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Mar-12-2011 23:12printcomments

Why Unions Go Bad

Unions are the deformed offspring of capitalism: As the twig is bent, so grows the tree.

Labor unions

(CALGARY, Alberta) - Unions have a lot of bad press in the United States on two levels. First is the real or alleged corruption that has been displayed by union officials/people over the decades. The second is the American fantasy of individuality and self-reliance which eschews citizen cooperation. There is a good explanation for the first; the second is equivalent to an urban legend.

So many people are anti-union in their philosophy, believing that they, as sovereign individuals, should be dealing with the employer directly instead of cooperatively through a union with their fellow workers. But as Adam Smith noticed in Wealth of Nations (1776):

The master can choose his man, but most men cannot choose their master. The master can afford to wait, he is not dependent on this man or that. But, the man must have his job—he cannot wait. In the long run the workman may be as necessary to his master as his master is to him, but the necessity is not so obvious.”

Economist John Kenneth Galbraith

Now, said economist John Kenneth Galbraith:

That the individual worker, needing regularly to eat, often committed to a mortgage and in doubt as to alternatives, can deal on equal terms with the large corporate buyer of labour can be believed only after much careful training.” (italics added)

Columnist David Brooks

Many Americans, particularly Republicans, are self-evident recipients of that careful training.

I’m going to pick up this theme up in a subsequent article but right now I just want to explain why unions go “bad”.

A union is just that: people united for a specific reason or cause. As conservative columnist David Brooks wrote in the New York Times: “Citizenship is built on an awareness that we are not all that special but are, instead, enmeshed in a common enterprise.” (“Modesty Manifesto”, March 10, 2011) In the case of employment, it is so people—workers—can deal on some level of equality and fairness with their employer.

The inhuman working conditions—no child labour laws, no safety regulations, workhouses, debtors prisons, etc., that existed in 19th century England are well known through the works of Charles Dickens. Things got better but improvement was slow and always (and still) resisted by capitalists.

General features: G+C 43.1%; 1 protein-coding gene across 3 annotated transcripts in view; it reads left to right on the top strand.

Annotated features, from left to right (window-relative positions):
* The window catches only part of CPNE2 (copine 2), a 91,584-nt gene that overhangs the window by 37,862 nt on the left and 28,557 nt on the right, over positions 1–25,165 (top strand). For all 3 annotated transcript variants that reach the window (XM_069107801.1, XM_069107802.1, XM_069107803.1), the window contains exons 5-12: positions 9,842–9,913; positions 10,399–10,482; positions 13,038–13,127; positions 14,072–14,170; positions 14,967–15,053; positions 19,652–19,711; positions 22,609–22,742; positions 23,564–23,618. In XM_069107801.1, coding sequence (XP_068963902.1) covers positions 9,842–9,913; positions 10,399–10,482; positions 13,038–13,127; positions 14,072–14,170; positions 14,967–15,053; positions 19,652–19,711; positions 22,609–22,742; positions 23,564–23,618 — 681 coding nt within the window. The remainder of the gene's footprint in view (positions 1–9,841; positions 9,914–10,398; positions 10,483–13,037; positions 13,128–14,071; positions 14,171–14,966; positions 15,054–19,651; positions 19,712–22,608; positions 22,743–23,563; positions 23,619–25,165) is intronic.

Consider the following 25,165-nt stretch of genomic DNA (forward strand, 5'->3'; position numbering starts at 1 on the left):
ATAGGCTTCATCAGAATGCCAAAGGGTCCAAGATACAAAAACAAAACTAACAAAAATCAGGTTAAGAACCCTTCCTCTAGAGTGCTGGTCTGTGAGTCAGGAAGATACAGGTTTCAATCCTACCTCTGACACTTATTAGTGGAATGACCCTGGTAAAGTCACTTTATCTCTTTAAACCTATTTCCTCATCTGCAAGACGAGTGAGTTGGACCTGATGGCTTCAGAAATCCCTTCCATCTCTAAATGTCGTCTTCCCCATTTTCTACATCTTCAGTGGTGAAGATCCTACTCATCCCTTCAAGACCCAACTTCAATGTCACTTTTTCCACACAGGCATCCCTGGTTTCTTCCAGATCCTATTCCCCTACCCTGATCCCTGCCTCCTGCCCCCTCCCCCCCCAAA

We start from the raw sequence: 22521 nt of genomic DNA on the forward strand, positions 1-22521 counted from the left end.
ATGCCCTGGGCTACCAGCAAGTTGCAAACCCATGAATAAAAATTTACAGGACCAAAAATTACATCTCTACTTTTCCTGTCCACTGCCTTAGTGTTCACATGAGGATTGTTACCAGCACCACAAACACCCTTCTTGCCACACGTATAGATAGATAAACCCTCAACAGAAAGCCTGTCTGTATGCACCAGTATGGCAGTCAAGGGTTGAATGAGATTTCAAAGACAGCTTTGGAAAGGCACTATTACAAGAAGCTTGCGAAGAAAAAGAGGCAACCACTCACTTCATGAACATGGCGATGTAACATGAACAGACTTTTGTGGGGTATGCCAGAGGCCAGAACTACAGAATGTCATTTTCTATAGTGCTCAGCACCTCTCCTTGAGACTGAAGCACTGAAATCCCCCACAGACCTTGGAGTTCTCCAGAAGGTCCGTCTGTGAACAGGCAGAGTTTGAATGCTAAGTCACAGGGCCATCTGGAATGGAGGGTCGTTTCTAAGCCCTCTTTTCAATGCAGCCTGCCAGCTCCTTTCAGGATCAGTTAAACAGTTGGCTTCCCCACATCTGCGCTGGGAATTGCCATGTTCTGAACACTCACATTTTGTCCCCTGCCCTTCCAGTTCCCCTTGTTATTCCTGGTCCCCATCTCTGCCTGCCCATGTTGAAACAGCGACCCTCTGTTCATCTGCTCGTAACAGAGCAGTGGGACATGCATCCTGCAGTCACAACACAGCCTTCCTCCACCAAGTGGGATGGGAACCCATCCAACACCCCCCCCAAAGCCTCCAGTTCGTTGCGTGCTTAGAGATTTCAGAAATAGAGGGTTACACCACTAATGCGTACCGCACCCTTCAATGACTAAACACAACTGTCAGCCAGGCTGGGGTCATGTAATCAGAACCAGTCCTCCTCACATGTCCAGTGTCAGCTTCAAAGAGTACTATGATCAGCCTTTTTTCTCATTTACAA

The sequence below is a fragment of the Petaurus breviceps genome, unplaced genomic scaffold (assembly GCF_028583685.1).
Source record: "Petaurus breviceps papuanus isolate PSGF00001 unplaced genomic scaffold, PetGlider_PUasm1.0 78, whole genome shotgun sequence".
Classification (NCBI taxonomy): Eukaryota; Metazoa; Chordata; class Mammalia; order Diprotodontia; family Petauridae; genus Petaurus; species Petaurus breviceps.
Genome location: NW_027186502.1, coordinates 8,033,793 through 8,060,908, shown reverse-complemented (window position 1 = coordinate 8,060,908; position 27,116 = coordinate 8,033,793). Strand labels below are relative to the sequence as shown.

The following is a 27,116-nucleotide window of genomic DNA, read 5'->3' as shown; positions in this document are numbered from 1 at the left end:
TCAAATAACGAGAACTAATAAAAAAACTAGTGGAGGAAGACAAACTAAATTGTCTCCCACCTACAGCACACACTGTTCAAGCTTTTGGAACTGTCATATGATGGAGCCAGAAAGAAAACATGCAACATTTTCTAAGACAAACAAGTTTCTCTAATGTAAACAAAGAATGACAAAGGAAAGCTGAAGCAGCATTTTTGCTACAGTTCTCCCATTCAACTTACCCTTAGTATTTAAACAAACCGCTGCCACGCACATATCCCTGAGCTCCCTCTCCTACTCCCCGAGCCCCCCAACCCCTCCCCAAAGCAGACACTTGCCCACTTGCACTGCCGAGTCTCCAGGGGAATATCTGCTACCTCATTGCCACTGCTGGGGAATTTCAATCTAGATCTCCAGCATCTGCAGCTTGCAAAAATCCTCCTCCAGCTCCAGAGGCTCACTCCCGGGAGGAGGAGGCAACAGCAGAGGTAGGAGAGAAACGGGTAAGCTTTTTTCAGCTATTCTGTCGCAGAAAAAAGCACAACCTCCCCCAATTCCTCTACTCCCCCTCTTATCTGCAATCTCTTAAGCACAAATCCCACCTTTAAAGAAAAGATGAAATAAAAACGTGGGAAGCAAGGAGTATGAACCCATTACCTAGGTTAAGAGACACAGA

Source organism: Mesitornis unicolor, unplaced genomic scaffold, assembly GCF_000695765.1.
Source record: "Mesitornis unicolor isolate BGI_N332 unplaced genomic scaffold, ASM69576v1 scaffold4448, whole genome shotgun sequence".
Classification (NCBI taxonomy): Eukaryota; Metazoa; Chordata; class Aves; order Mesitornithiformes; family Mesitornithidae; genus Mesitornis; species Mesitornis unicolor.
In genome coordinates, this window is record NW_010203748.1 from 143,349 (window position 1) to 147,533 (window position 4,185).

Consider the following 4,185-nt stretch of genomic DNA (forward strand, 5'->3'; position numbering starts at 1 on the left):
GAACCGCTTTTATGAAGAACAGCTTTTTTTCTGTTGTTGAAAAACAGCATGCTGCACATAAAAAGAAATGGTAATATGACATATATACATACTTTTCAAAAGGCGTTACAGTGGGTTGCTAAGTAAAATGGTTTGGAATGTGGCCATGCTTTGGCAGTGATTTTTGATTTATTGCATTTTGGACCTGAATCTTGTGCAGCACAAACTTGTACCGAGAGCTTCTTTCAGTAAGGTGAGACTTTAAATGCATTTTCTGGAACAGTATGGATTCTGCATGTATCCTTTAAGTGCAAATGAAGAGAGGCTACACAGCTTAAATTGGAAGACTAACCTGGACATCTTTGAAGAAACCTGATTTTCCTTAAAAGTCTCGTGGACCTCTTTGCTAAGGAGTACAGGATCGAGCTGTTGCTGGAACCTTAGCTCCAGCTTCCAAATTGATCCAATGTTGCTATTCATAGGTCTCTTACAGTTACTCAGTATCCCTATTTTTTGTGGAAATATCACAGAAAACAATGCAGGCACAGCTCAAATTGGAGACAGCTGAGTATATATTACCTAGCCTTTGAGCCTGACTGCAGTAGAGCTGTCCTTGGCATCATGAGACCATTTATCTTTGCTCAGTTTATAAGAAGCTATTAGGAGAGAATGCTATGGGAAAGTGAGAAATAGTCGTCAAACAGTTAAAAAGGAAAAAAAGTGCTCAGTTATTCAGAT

We published a piece last month by Stephen Millies on the Ludlow Massacre of 1914. (The article can be found here: Hey, Wisconsin, Remember The Union Thugs in Action). Here are the first few paragraphs of that article:

"God gave me my money," said John D. Rockefeller--the world's first billionaire in 1905. This is how the founder of the Standard Oil Trust--now known as Exxon, Mobil, Chevron, Amoco, etc.--explained the secret of his wealth.

Nine years later, the bodies of two women and 11 children were dragged out from a cellar in Ludlow, Colo. They had choked to death when the Colorado state militia set the tent above them on fire.

Ludlow coal miners were on strike against the Colorado Fuel and Iron Co. Nine thousand miners had walked out of the company-owned camps on Sept. 23, 1913.

They struck against $1.68-a-day wages. They revolted against the CF&I company stores, CF&I-controlled schools, CF&I-censored libraries and CF&I-bought-and-paid-for ministers.

CF&I was as much a Rockefeller property as Standard Oil. Twenty million dollars of Rockefeller's loot was invested in it.

So the Colorado state militia was just doing the work of CF&I—and Rockefeller—when it raked Ludlow with machine-gun fire on April 20, 1914.

Over 40 miners and their family members were murdered. Among them were the smothered victims found the next day.

Unions are the deformed offspring of capitalism

As the twig is bent, so grows the tree.

People arguing against unions may acknowledge such capitalist excesses as Ludlow, but try to counter that times are different now and that unions are no longer, or at least less, necessary. This is egregiously out of touch with the real economic world. The more complex our society becomes, the greater the need for people to work together for common ends—in this case, forestalling exploitation by a grasping corporations.